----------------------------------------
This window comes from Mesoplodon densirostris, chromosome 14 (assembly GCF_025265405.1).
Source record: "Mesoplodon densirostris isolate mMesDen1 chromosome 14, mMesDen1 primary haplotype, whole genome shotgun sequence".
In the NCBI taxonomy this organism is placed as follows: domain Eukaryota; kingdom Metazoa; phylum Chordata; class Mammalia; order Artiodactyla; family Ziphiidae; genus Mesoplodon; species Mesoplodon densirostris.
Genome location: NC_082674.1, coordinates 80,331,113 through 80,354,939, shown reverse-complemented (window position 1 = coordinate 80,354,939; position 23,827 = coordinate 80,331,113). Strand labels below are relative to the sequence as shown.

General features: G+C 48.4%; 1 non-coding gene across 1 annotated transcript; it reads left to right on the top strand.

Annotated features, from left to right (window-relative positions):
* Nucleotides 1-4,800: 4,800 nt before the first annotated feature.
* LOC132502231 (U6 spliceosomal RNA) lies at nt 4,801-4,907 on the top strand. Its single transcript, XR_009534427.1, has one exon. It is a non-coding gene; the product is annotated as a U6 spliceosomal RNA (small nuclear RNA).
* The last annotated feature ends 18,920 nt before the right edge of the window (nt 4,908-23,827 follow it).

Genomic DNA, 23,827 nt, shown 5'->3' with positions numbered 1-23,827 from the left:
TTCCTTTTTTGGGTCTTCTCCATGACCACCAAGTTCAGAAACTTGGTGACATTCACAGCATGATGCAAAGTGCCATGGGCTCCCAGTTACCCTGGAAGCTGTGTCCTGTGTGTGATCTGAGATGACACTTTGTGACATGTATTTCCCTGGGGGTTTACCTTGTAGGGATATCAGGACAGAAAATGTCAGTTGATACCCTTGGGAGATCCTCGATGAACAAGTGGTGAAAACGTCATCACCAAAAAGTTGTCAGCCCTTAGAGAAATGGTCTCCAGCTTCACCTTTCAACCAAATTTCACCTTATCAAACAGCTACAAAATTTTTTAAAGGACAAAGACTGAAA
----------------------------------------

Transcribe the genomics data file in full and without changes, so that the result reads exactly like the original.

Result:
This window comes from Mesoplodon densirostris, chromosome 14 (assembly GCF_025265405.1).
Source record: "Mesoplodon densirostris isolate mMesDen1 chromosome 14, mMesDen1 primary haplotype, whole genome shotgun sequence".
In the NCBI taxonomy this organism is placed as follows: domain Eukaryota; kingdom Metazoa; phylum Chordata; class Mammalia; order Artiodactyla; family Ziphiidae; genus Mesoplodon; species Mesoplodon densirostris.
Genome location: NC_082674.1, coordinates 80,331,113 through 80,354,939, shown reverse-complemented (window position 1 = coordinate 80,354,939; position 23,827 = coordinate 80,331,113). Strand labels below are relative to the sequence as shown.

General features: G+C 48.4%; 1 non-coding gene across 1 annotated transcript; it reads left to right on the top strand.

Annotated features, from left to right (window-relative positions):
* Nucleotides 1-4,800: 4,800 nt before the first annotated feature.
* LOC132502231 (U6 spliceosomal RNA) lies at nt 4,801-4,907 on the top strand. Its single transcript, XR_009534427.1, has one exon. It is a non-coding gene; the product is annotated as a U6 spliceosomal RNA (small nuclear RNA).
* The last annotated feature ends 18,920 nt before the right edge of the window (nt 4,908-23,827 follow it).

Genomic DNA, 23,827 nt, shown 5'->3' with positions numbered 1-23,827 from the left:
TTCCTTTTTTGGGTCTTCTCCATGACCACCAAGTTCAGAAACTTGGTGACATTCACAGCATGATGCAAAGTGCCATGGGCTCCCAGTTACCCTGGAAGCTGTGTCCTGTGTGTGATCTGAGATGACACTTTGTGACATGTATTTCCCTGGGGGTTTACCTTGTAGGGATATCAGGACAGAAAATGTCAGTTGATACCCTTGGGAGATCCTCGATGAACAAGTGGTGAAAACGTCATCACCAAAAAGTTGTCAGCCCTTAGAGAAATGGTCTCCAGCTTCACCTTTCAACCAAATTTCACCTTATCAAACAGCTACAAAATTTTTTAAAGGACAAAGACTGAAA